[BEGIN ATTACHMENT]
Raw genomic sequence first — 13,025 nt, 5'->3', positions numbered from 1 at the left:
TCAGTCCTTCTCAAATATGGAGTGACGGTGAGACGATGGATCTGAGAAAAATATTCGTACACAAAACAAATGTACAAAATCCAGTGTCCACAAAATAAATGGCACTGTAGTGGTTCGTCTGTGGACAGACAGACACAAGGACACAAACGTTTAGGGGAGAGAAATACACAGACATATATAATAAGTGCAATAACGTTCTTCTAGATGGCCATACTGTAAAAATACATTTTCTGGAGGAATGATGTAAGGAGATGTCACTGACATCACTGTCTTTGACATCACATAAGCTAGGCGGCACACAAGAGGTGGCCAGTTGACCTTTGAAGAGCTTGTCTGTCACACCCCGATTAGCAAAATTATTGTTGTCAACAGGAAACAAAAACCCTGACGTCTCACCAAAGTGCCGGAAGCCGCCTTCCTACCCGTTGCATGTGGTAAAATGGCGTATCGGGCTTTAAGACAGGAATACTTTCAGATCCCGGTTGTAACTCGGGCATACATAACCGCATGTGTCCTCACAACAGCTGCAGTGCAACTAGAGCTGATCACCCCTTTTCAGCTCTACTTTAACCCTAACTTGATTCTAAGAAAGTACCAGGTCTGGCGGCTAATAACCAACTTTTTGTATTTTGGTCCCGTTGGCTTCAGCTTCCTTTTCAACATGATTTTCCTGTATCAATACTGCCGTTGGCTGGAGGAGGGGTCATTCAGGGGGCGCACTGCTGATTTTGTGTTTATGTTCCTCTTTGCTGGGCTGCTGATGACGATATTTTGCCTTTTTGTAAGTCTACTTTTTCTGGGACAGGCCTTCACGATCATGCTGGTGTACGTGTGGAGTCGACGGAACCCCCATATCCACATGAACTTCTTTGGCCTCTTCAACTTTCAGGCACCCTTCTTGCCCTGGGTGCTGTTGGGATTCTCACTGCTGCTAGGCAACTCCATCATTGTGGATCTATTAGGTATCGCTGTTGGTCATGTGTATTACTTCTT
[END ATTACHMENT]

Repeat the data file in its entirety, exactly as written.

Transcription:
Raw genomic sequence first — 13,025 nt, 5'->3', positions numbered from 1 at the left:
TCAGTCCTTCTCAAATATGGAGTGACGGTGAGACGATGGATCTGAGAAAAATATTCGTACACAAAACAAATGTACAAAATCCAGTGTCCACAAAATAAATGGCACTGTAGTGGTTCGTCTGTGGACAGACAGACACAAGGACACAAACGTTTAGGGGAGAGAAATACACAGACATATATAATAAGTGCAATAACGTTCTTCTAGATGGCCATACTGTAAAAATACATTTTCTGGAGGAATGATGTAAGGAGATGTCACTGACATCACTGTCTTTGACATCACATAAGCTAGGCGGCACACAAGAGGTGGCCAGTTGACCTTTGAAGAGCTTGTCTGTCACACCCCGATTAGCAAAATTATTGTTGTCAACAGGAAACAAAAACCCTGACGTCTCACCAAAGTGCCGGAAGCCGCCTTCCTACCCGTTGCATGTGGTAAAATGGCGTATCGGGCTTTAAGACAGGAATACTTTCAGATCCCGGTTGTAACTCGGGCATACATAACCGCATGTGTCCTCACAACAGCTGCAGTGCAACTAGAGCTGATCACCCCTTTTCAGCTCTACTTTAACCCTAACTTGATTCTAAGAAAGTACCAGGTCTGGCGGCTAATAACCAACTTTTTGTATTTTGGTCCCGTTGGCTTCAGCTTCCTTTTCAACATGATTTTCCTGTATCAATACTGCCGTTGGCTGGAGGAGGGGTCATTCAGGGGGCGCACTGCTGATTTTGTGTTTATGTTCCTCTTTGCTGGGCTGCTGATGACGATATTTTGCCTTTTTGTAAGTCTACTTTTTCTGGGACAGGCCTTCACGATCATGCTGGTGTACGTGTGGAGTCGACGGAACCCCCATATCCACATGAACTTCTTTGGCCTCTTCAACTTTCAGGCACCCTTCTTGCCCTGGGTGCTGTTGGGATTCTCACTGCTGCTAGGCAACTCCATCATTGTGGATCTATTAGGTATCGCTGTTGGTCATGTGTATTACTTCTT